Saturday, October 24, 2009

China to use ASEAN meet to make Yuan an international currency

China is set to use the ASEAN meet to sell the idea of making the Yuan an international currency. It is using the sense of uncertainty over the US dollar to sell a new dream of enlarged regional trade, financial support from Beijing and reduced dependence on the volatile dollar.

China has also offered to contribute nearly one-third of the $120 billion economic stimulus package being worked out by ASEAN with the stated purpose of helping member-nations reduce their dependence on the International Monetary Fund. Japan offered to cough up a similar amount so that its influence in the region is not diminished. A senior Chinese official has said that the China-ASEAN Free Trade Area agreement, which will come into being on January 1 of 2010, will result in wide scale use of the renminbi or Yuan as the regional currency.

"The upcoming CAFTA, which boasts the largest population among all the world's FTAs and allows zero-tariff on 90% of products traded between China and ASEAN, will quicken the process of RMB rationalization, " the official Xinhua news agency quoted Xu Ningning, executive secretary general of China-ASEAN Business Council, as saying.

China is trying to persuade ASEAN nations to enter into bilateral agreements for trade settlements in Yuan. At present, it has sealed such agreements with two ASEAN members, Laos and Vietnam. China recently launched the first-ever international bond in RMB in the Hong Kong market with significant success. It is pushing some Asian nations like Indonesia and Pakistan to transact business in RMB by offering them easy loans.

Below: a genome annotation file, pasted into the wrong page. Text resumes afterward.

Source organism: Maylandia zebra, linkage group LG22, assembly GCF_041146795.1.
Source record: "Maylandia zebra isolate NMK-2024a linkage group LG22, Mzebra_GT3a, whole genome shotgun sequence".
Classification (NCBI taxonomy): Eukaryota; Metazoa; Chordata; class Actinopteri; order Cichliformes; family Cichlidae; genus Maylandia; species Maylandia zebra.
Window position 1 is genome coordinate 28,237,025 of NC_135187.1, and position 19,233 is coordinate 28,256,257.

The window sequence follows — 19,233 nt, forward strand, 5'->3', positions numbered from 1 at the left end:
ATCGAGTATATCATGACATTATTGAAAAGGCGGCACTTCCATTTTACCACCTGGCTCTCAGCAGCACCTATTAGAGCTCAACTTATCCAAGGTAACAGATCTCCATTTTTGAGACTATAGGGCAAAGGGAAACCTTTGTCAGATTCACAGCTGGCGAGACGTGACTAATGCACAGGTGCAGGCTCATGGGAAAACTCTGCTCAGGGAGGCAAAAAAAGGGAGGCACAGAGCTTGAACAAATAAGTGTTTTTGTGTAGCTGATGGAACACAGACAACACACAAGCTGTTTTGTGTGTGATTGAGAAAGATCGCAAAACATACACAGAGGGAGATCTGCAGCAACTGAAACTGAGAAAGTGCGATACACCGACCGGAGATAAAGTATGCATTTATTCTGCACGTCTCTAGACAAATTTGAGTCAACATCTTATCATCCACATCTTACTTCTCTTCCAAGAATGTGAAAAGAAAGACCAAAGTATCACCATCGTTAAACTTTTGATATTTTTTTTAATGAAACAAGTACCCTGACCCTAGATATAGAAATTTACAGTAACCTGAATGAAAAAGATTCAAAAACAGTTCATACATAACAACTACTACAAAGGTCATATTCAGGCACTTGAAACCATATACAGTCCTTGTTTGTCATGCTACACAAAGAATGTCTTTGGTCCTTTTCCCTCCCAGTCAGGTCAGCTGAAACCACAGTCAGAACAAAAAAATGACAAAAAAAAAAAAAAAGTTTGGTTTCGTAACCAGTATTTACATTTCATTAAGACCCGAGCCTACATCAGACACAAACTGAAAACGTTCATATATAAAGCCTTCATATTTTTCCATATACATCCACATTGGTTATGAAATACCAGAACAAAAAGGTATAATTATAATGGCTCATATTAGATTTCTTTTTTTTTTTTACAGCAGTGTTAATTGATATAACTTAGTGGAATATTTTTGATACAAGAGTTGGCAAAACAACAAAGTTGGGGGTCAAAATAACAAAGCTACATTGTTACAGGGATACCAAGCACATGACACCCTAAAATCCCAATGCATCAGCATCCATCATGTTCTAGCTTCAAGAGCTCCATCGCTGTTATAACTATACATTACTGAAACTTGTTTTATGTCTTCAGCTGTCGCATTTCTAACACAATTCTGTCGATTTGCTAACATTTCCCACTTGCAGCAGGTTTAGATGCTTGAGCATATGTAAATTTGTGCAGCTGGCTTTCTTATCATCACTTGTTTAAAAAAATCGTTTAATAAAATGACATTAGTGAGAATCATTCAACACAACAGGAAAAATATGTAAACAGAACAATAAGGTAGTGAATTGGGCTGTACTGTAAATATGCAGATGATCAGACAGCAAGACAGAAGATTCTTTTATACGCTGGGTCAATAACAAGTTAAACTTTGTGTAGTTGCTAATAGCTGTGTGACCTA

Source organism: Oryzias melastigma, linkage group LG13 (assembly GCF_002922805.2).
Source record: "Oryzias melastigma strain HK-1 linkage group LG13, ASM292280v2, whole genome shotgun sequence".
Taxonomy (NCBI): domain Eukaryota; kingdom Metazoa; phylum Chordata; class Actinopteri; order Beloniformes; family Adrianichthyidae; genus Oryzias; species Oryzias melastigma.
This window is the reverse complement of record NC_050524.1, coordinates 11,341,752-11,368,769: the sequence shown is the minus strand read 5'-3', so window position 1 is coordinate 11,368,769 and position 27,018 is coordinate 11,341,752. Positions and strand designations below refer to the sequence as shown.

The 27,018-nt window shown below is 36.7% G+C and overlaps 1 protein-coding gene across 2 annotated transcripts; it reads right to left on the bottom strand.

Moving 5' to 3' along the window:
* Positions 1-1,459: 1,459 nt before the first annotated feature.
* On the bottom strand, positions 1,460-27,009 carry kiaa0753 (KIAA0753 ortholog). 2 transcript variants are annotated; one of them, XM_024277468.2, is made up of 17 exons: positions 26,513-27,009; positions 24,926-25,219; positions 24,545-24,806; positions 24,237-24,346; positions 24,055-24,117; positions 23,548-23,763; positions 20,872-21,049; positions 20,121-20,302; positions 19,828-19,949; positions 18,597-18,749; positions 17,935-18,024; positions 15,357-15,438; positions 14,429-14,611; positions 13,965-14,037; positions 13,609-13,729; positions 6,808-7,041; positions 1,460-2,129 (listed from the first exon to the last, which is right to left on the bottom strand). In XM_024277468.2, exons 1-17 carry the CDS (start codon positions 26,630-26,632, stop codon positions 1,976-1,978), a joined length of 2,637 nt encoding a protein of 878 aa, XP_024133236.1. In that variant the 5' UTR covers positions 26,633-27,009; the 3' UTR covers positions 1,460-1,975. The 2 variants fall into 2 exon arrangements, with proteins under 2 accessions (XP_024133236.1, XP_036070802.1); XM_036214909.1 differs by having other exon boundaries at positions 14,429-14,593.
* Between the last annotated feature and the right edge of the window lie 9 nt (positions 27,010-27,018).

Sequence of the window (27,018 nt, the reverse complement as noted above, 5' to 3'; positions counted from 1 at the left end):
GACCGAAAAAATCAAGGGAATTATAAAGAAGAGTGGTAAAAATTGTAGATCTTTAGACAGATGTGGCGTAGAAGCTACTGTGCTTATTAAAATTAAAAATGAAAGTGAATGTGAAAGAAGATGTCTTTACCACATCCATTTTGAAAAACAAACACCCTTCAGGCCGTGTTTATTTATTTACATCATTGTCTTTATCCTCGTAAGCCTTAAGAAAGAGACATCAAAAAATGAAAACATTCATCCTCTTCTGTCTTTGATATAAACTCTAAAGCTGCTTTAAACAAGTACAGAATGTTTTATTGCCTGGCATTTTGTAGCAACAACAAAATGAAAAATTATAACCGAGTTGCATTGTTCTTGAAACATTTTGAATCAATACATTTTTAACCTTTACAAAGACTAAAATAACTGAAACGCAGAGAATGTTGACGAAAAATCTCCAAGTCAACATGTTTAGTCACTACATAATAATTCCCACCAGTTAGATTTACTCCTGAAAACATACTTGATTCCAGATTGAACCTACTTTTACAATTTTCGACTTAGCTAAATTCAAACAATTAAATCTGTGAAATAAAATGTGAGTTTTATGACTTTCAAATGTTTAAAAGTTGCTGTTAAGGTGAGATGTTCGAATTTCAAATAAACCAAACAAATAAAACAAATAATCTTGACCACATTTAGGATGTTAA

Thailand's commerce minister Alongkorn Ponlaboot has indicated Bangkok is seriously looking at the option of using the Yuan as a medium of exchange. The Yuan could help reduce risks faced by the ASEAN countries in using the U.S. dollar, Xinhua quoted him, as saying at the 6th China-ASEAN Expo in Nanning in China's Guangxi Zhuang Autonomous Region. China's purpose in trying to make the Yuan an international
currency is manifold. Wider use of the Chinese currency in trade settlements will give a boost to its exports. It will also enhance Beijing's prestige in world markets and help it deflate criticism from the United States and other western countries that it was keeping the Yuan under strict official control.

At present, only 10 per cent of the China-ASEAN bilateral trades involve settlements in the Chinese currency. Most of it takes place in border trades with other countries. Beijing is closely watching other currency trends like the use of the Thai Baht, Vietnamese Dong and the US dollar that are in circulation in places like Cambodia and trying to push the case of the Yuan.

China launched a pilot programs last December by allowing selected areas to trade in Yuan with ASEAN nations. The areas are the province of Guangdong and the Yangtze River Delta (which includes Shanghai), Hong Kong and Macao. Exporters in Guangxi and Yunnan Province in southwestern China to settle trade in yuan with ASEAN. This was followed by another program, to settle cross-border trade deal in yuan in five cities including Shanghai, Guangzhou, Shenzhen, Zhuhai and Dongguan.

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